- Perfect Dark — (This game falls into a strange position, because the publishing rights are no longer owned by Nintendo, but since the game was originally released for the N64, it still counts for this list.) When Rare released GoldenEye 007 for the N64 two years after the movie was released, MGM pulled the rights for them to make more Bond games, despite the game's critical acclaim and enormous commercial success. This did not deter Rare, however, from making another first person stealth shooter using the GoldenEye engine, which would vastly expand on the familiar gameplay of its predecessor. Perfect Dark boasted hi-res graphics (for the time), dynamic lighting effects, full voice acting, Dolby Pro Logic surround sound, and the most advanced AI ever seen in a console FPS. Unfortunately, the aging hardware was not always able to keep up with the new technology, and gameplay suffered as a result. The game itself was still incredible, and while a long-awaited sequel was eventually released for the Xbox 360, it failed to live up to the standards of the original. Most recently, Rare and new parent Microsoft have been campaigning for a simultaneous release of GoldenEye on both Wii Shop Channel and Xbox Live Arcade, but cannot agree with Nintendo on the financial details. Personally, I think Perfect Dark's improved gameplay, especially its multiplayer options, would be better suited for a modern rerelease. They could finally fix the framerate issue once and for all, and actually have a decent Perfect Dark game on the 360!
(UPDATE: I discovered Perfect Dark was actually published by Rare, not Nintendo. Technically, Rare was owned by Nintendo at the time so I'm not removing it from the list, but I wanted to be clear that while this kind of bends my own rule, it fits my interpretation of it.)
- Super Mario 64 — When Super Mario 64 came out, it changed the face of gaming forever. 3D gaming was here to stay. As always with pioneers, its technological advances have been superseded in the 15 years since its release. It is time Nintendo remade one of the best Mario games ever. Sure, there was Super Mario 64 DS, but that was more of a port with very few graphical or gameplay enhancements. (Actually, the lack of true analog controls was a bit of a step backwards.) I would much rather play a SM64 "WiiMake" with Super Mario Galaxy graphics, Zelda-esque motion controls for punching, and tilt sensor controls for flying. Or, if you prefer, the good ol' GameCube controller. They can keep Luigi as a playable character, but lose Yoshi and Wario. They don't fit in, they're kind of annoying, and it made the game feel too much like Sonic Adventures.
- The Legend of Zelda: Ocarina of Time — Another classic from the N64 era, The Legend of Zelda's first foray into the 3D realm was long awaited, and eagerly anticipated. From its first appearance at Nintendo's Space World in '95 (less than a year before the N64 itself was released), to its arrival in gold cartridges in fall of '98, it went through several overhauls, not to mention delays. What resulted was a practically perfect game, and one that gained a single digit spot on most gamers' and gaming publications' "Top x Games of All Time" lists. Ocarina pushed the N64 to its limits more than just about any other game that did not require the Expansion Pak. It was everything a Zelda game should be, and so much more; and it looked incredible… for the time. Twilight Princess has since painted a much more detailed picture of Hyrule, and after trying to play OoT on my HDTV with the Wii and component video cables, I have to say, it does not fare well in 480p. It wouldn't take much to fix that. Here's what you do: Select all graphics, cut and paste in TP's visuals. Add in some Wii Remote slashing and shooting and you've got a classic Zelda game that fits perfectly on modern technology. (Hopefully they can do it without having to completely mirror the whole game!)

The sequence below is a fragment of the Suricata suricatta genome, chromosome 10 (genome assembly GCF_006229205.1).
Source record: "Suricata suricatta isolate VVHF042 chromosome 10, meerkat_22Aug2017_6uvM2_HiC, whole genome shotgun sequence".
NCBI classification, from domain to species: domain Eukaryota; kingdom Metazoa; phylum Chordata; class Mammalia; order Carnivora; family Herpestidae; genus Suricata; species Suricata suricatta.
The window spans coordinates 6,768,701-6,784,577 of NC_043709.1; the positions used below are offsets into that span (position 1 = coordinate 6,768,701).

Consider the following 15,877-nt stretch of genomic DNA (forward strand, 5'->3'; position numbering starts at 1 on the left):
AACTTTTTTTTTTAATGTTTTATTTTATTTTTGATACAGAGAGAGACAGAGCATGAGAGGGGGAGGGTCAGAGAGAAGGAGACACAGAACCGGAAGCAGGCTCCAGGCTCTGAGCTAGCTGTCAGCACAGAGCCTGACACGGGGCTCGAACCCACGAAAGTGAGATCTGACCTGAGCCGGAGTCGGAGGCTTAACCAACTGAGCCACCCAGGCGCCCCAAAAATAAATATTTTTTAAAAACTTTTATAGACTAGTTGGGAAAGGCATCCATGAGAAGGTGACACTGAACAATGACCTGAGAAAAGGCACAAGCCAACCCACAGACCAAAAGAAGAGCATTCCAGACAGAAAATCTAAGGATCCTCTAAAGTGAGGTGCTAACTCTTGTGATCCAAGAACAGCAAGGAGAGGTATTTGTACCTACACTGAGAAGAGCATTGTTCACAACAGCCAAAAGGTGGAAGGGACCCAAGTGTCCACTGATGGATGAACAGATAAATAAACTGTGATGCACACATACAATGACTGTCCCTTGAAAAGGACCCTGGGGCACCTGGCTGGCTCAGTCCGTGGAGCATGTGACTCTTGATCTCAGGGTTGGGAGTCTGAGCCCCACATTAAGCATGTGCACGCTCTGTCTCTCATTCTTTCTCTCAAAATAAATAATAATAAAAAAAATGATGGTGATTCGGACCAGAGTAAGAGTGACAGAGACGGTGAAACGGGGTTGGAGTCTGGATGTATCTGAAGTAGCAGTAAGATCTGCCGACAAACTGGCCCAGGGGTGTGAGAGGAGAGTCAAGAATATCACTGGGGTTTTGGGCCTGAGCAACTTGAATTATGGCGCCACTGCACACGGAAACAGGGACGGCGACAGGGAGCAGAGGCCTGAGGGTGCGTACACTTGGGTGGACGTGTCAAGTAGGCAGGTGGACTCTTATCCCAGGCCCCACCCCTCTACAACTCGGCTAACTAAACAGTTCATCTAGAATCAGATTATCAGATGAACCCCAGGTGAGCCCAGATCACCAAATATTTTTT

- The Legend of Zelda: Four Swords Adventures — Here's a great game that fell by the wayside thanks to the unbelievable amount of crap required to play it as intended: A GameCube, the game disc, 4 Game Boy Advance systems, 4 GameCube-Game Boy Advance Link Cables, and four people who can cooperate long enough to accomplish simple tasks without trying to throw each other into hazards and stealing force gems. Once all these essential components came together however, you had a multiplayer experience that stood alongside Mario Kart and Super Smash Bros. for sheer enjoyment. The story was a resounding "meh," but who really cares when you're busy attacking enemies and solving puzzles with three of your friends, while simultaneously competing for the most force gems? Not I! This game doesn't even need a graphical update. The enhanced 16-bit style graphics and sound were perfect for the game, but the interface was atrocious. The DS can connect to the Wii wirelessly, and everybody in the world owns at least one DS. (I myself have owned a total of four, but that's another story.) Heck, they could even cut the Wii out of the equation entirely if they wanted and just put it on the DS.
- Metroid 3: Super Metroid — I originally had no intentions of including Super Metroid on this list. I mean, why remake a game that's already considered perfect by most gamers? Well, a picture is worth a thousand words, so I'm just going to let THIS speak for itself. Throw in the mission objective markers introduced in Metroid Prime and Fusion and you've just managed to make a perfect game even better!
So, there's my list. I invite everyone to add their own additions in the comments section. Remember the rules listed in Part II. If I can come up with enough other games, I'll make a Part IV, but for now, I'm retiring this series. Hope you all enjoyed it!